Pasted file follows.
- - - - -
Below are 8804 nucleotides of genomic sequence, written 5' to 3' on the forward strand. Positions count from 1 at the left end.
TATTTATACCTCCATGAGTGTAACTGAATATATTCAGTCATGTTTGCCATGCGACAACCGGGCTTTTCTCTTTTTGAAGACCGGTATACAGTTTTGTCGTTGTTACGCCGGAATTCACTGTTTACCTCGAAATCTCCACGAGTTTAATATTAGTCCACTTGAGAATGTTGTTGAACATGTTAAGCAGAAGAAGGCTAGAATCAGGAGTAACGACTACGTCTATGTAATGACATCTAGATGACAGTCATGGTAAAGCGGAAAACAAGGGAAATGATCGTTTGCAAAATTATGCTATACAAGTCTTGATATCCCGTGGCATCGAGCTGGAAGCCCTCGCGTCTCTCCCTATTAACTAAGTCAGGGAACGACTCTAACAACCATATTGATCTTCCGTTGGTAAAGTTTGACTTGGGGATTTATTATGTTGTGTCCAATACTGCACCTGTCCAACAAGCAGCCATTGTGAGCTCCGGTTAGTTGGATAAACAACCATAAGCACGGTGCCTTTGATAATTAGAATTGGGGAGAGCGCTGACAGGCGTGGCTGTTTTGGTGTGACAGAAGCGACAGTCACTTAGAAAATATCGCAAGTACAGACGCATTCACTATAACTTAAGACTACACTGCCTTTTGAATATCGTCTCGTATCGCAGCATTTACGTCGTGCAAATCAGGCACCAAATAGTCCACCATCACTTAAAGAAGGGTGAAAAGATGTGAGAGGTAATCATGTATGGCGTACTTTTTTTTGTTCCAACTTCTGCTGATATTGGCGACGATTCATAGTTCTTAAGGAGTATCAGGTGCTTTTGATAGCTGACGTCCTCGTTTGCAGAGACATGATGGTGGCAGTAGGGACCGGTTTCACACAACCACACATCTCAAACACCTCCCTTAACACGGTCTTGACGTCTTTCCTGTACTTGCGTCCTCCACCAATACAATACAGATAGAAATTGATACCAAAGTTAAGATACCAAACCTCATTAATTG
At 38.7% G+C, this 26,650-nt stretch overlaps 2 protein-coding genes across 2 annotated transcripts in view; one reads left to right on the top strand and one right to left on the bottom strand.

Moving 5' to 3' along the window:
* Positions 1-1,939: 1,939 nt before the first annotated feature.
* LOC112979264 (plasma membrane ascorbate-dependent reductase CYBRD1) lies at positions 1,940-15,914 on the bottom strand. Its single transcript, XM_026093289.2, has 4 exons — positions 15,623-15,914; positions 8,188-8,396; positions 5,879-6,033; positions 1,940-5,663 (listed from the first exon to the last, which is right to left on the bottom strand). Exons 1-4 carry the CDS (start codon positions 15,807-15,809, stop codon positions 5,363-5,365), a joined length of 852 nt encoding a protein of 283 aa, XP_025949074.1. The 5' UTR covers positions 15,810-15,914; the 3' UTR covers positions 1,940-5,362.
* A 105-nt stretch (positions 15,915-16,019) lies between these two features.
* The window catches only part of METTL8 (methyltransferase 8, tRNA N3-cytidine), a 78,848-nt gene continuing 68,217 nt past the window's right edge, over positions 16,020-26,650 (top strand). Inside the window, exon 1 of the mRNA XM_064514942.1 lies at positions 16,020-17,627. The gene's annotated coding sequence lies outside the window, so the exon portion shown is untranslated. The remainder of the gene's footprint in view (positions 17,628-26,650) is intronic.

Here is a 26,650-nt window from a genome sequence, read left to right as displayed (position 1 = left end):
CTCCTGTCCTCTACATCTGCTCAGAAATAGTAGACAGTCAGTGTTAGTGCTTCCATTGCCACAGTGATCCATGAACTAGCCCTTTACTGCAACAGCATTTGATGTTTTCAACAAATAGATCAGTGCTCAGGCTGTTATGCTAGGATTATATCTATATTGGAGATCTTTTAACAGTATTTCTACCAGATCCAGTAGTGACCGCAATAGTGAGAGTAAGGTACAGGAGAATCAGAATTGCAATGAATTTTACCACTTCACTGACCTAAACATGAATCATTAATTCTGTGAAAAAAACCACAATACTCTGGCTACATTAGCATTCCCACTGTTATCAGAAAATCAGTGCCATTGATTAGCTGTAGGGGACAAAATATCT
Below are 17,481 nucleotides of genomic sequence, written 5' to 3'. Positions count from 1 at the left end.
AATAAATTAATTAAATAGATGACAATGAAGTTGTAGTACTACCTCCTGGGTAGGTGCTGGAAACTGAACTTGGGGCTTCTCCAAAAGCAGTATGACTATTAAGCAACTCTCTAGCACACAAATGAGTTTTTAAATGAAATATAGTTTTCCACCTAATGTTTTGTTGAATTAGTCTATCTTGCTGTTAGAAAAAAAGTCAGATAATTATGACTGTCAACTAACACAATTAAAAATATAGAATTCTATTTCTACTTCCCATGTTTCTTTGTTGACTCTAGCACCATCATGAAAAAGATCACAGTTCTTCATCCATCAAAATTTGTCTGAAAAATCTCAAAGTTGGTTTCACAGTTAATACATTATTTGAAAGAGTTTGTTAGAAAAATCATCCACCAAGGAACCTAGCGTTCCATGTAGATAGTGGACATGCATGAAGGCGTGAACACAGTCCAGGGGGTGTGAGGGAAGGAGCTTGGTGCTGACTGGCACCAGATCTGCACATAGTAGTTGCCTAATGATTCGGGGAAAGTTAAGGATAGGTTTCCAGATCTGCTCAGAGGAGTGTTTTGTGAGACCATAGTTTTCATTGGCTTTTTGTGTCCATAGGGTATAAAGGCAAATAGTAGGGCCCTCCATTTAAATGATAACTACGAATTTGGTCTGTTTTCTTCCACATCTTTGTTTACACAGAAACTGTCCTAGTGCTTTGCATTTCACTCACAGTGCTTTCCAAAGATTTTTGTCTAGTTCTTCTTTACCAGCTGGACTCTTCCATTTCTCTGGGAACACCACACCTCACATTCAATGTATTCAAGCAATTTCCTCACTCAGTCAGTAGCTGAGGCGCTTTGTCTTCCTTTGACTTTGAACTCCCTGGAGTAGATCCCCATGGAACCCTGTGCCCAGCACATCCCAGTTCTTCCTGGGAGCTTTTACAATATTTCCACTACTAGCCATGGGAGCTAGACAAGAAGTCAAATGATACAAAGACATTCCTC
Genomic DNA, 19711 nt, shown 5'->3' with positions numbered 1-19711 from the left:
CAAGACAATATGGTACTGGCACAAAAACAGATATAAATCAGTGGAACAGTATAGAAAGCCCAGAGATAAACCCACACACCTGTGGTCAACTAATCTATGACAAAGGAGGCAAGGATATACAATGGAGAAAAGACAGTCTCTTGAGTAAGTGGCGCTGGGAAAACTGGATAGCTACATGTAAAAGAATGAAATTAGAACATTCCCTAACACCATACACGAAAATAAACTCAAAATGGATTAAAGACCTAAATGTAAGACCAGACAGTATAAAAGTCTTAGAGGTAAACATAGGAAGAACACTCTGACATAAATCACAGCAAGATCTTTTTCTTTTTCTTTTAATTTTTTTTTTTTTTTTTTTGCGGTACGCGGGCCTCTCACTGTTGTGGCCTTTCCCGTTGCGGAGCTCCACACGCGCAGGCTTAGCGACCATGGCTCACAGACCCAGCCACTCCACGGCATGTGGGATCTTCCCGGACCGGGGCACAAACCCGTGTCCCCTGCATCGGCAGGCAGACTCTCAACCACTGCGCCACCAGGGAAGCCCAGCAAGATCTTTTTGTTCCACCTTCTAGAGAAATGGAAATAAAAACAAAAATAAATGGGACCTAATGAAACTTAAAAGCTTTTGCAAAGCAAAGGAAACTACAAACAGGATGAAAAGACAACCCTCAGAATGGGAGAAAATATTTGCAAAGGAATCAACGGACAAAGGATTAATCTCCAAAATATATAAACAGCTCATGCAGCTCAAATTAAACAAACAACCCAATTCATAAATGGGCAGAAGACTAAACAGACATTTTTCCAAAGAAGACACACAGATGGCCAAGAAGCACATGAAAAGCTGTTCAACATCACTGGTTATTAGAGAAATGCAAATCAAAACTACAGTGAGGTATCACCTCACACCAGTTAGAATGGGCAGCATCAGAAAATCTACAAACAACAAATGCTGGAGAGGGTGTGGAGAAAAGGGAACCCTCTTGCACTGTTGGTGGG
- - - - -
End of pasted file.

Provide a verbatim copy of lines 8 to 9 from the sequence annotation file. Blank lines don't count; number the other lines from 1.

* The window catches only part of METTL8 (methyltransferase 8, tRNA N3-cytidine), a 78,848-nt gene continuing 68,217 nt past the window's right edge, over positions 16,020-26,650 (top strand). Inside the window, exon 1 of the mRNA XM_064514942.1 lies at positions 16,020-17,627. The gene's annotated coding sequence lies outside the window, so the exon portion shown is untranslated. The remainder of the gene's footprint in view (positions 17,628-26,650) is intronic.

Here is a 26,650-nt window from a genome sequence, read left to right as displayed (position 1 = left end):